A few years ago, Adeed Dawisha wrote a piece for MEJ (“Democratic Attitudes and Practices in Iraq, 1921-1952,” Middle East Journal, Winter 2005), in which he argued that the monarchical period in Iraq actually was more democratic than often given credit; this at a time when the conventional wisdom was that Iraq had never experienced any democracy. Certainly the Parliamentary period in Iraq between the wars, like the similar period in Egypt and Syria (what Albert Hourani called "the liberal age" in the Arab world) had many of the trappings of Parliamentarianism: multiple parties, elections, an independent press. It was, to be sure, imperfect. And certainly the monarchy was external, derived from abroad, imposed by the British, Sunni and Arab dominated in a country with large Shi‘ite and Kurdish populations.
Oddly, there is an odd footnote here. Beginning in the 1990s, there was a flurry of discussion among some of the think tanks in this town — especially some of those that we would class as neoconservative — about a restoration of the Hashemites to replace Saddam Hussein. I felt, and most of the Iraq experts I knew felt, that this was purely moonbeams, since in a majority-Shi‘ite country with a large Kurdish population the idea of restoring a monarchy that had thin roots to begin with made little sense. I met one of the Hashemite claimants at one point, a man who seemed to know London better than Iraq, and I think the Jordanian Hashemites, especially former Crown Prince Hassan, may have been cheering the idea on. Predictably, of course, once Saddam was gone, there was no groundswell of enthusiasm for restoring the Hashemites.
Still and all, for all the weaknesses and unrepresentativeness of the monarchy, given the bloodshed that began that July of 1958 and continued in coup after coup, culminating in Saddam and what followed him, the passing of the monarchy, while no doubt inevitable, was not an unqualified progressive step.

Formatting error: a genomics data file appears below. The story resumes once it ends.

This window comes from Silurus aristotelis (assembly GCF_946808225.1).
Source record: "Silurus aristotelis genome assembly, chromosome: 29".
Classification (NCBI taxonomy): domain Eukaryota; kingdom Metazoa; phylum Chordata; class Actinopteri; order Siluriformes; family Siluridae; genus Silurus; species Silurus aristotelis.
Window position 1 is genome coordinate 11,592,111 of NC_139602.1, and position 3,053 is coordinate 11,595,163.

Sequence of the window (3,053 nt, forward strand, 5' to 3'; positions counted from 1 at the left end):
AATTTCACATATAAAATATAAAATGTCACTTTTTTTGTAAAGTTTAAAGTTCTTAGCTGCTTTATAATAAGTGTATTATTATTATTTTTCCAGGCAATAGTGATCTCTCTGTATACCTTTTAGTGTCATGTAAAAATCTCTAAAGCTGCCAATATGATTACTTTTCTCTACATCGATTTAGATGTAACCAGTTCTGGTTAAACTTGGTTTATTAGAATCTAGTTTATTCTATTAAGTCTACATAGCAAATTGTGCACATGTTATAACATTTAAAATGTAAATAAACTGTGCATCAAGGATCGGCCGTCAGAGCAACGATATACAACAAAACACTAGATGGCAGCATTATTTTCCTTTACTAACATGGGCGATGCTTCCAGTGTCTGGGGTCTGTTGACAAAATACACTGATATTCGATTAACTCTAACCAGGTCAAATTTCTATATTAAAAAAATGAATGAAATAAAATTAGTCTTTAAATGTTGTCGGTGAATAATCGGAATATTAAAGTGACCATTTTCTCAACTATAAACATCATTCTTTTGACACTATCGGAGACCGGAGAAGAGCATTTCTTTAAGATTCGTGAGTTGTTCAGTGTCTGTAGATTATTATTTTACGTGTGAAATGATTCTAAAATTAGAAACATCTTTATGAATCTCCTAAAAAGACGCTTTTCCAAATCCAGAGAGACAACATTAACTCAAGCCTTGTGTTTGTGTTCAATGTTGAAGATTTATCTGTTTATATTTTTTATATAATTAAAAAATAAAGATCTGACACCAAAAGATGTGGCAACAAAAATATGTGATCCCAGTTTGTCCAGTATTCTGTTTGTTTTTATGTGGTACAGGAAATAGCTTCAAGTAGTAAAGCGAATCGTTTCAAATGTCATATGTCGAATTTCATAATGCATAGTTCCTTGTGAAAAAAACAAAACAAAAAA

Tuesday, July 13, 2010
This is not as frivolous as it sounds. Last year the North African blogger who calls himself The Moor Next Door took the time and trouble to actually do spreadsheets and graphs of all Arab coups and attempted coups, and sure enough, he found a lot in the summertime: in fact, he found seven in July and five in August. These were by far the most except for the outlier November, which also had seven. (See his post here; a spreadsheet of coups here; and graphs of the data here.)
It does make you wonder. The Free Officers' coups in Egypt and Iraq are not alone: the Ba‘athist coup of July 17, 1968 was the key to the long rule of Saddam Hussein; in Syria, Husni Za‘im was overthrown in August 1949; in July 1963 a Nasserite counter-coup was put down bloodily; in Iraq Bakr Sidqi, who launched the first modern Arab coup in 1936, was assassinated in August 1937; a July 1971 coup in Sudan succeeded until Egyptian troops intervened to restore Ja‘far Numeiri; Sultan Qaboos of Oman deposed his father in July 1970; and so on. Mauritania, the only Arab country that still has coups these days, has had them (among others in other months) in July 1978, August 2005, and August 2008.
So is it the heat, or is all this coincidence?
For background, here's his Wikipedia bio, and here's The New York Times' account of his death in 2007. But to summarize: Ashraf Marwan was an Egyprian businessman who in the 1960s married Mona Abdel Nasser, daughter of President Gamal Abdel Nasser. This opened, as might be expected, opportunities for advancement. Marwan became a trusted aide to Anwar Sadat during the latter's presidency, and remained prominent in the Mubarak years. During the 1980s, when I was covering the Egyptian defense industry, he headed the Arab Organization for Industrialization, one of its main umbrella groups. His business dealings, which included some partnerships with Muhammad Fayed, helped make him a billionaire.